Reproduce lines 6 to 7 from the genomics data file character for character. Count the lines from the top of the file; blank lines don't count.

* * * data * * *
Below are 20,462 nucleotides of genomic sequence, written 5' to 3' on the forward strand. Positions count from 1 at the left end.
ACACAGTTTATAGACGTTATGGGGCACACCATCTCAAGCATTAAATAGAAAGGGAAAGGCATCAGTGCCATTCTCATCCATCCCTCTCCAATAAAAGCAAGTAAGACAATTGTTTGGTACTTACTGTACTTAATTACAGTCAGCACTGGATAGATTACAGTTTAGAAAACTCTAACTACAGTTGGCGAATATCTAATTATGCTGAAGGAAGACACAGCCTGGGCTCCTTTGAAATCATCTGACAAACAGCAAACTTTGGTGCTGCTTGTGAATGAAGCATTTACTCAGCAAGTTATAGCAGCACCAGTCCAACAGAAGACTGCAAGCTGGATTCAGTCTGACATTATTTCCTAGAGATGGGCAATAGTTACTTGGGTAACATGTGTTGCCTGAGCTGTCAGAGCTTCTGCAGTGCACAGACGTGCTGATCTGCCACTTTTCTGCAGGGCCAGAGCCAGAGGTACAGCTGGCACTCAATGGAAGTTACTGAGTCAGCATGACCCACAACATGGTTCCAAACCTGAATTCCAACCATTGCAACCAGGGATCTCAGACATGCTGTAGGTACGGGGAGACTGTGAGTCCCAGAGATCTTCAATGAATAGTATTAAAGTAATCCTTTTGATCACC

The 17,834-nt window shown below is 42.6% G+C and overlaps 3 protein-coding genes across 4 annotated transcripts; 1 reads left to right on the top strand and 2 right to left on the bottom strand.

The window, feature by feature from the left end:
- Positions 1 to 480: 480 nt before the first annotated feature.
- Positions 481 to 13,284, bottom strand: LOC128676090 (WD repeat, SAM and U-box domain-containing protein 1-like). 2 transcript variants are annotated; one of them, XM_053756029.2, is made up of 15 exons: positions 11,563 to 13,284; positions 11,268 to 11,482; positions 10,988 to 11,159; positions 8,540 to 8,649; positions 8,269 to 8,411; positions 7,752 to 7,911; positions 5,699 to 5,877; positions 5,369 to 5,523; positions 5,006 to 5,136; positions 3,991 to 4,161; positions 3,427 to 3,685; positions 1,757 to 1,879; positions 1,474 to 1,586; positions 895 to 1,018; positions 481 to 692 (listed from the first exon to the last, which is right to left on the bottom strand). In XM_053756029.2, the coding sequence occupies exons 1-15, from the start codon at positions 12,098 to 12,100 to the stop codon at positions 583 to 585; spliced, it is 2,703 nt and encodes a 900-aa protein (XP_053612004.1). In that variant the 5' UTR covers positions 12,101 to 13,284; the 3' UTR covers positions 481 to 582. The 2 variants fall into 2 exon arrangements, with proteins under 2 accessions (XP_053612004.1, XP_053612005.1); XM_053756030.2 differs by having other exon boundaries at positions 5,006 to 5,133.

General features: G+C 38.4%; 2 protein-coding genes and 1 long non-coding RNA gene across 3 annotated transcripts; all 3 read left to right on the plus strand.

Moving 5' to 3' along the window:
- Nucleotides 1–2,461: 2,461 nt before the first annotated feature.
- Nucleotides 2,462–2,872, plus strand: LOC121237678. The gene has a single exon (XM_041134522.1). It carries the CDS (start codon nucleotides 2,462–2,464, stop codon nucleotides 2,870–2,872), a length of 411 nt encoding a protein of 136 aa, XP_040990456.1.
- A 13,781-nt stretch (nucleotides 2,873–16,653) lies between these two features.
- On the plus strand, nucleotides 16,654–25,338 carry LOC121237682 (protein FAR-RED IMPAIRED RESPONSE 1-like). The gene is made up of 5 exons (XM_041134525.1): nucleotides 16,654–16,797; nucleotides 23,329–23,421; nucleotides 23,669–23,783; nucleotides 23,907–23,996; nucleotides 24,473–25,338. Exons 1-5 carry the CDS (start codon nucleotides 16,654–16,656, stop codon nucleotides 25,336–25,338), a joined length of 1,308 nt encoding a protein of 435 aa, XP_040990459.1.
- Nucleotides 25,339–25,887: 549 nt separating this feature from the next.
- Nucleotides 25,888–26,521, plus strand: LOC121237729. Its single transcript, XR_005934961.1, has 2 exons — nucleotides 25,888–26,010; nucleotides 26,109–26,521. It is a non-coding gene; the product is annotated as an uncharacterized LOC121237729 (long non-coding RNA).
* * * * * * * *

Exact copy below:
- Positions 481 to 13,284, bottom strand: LOC128676090 (WD repeat, SAM and U-box domain-containing protein 1-like). 2 transcript variants are annotated; one of them, XM_053756029.2, is made up of 15 exons: positions 11,563 to 13,284; positions 11,268 to 11,482; positions 10,988 to 11,159; positions 8,540 to 8,649; positions 8,269 to 8,411; positions 7,752 to 7,911; positions 5,699 to 5,877; positions 5,369 to 5,523; positions 5,006 to 5,136; positions 3,991 to 4,161; positions 3,427 to 3,685; positions 1,757 to 1,879; positions 1,474 to 1,586; positions 895 to 1,018; positions 481 to 692 (listed from the first exon to the last, which is right to left on the bottom strand). In XM_053756029.2, the coding sequence occupies exons 1-15, from the start codon at positions 12,098 to 12,100 to the stop codon at positions 583 to 585; spliced, it is 2,703 nt and encodes a 900-aa protein (XP_053612004.1). In that variant the 5' UTR covers positions 12,101 to 13,284; the 3' UTR covers positions 481 to 582. The 2 variants fall into 2 exon arrangements, with proteins under 2 accessions (XP_053612004.1, XP_053612005.1); XM_053756030.2 differs by having other exon boundaries at positions 5,006 to 5,133.

General features: G+C 38.4%; 2 protein-coding genes and 1 long non-coding RNA gene across 3 annotated transcripts; all 3 read left to right on the plus strand.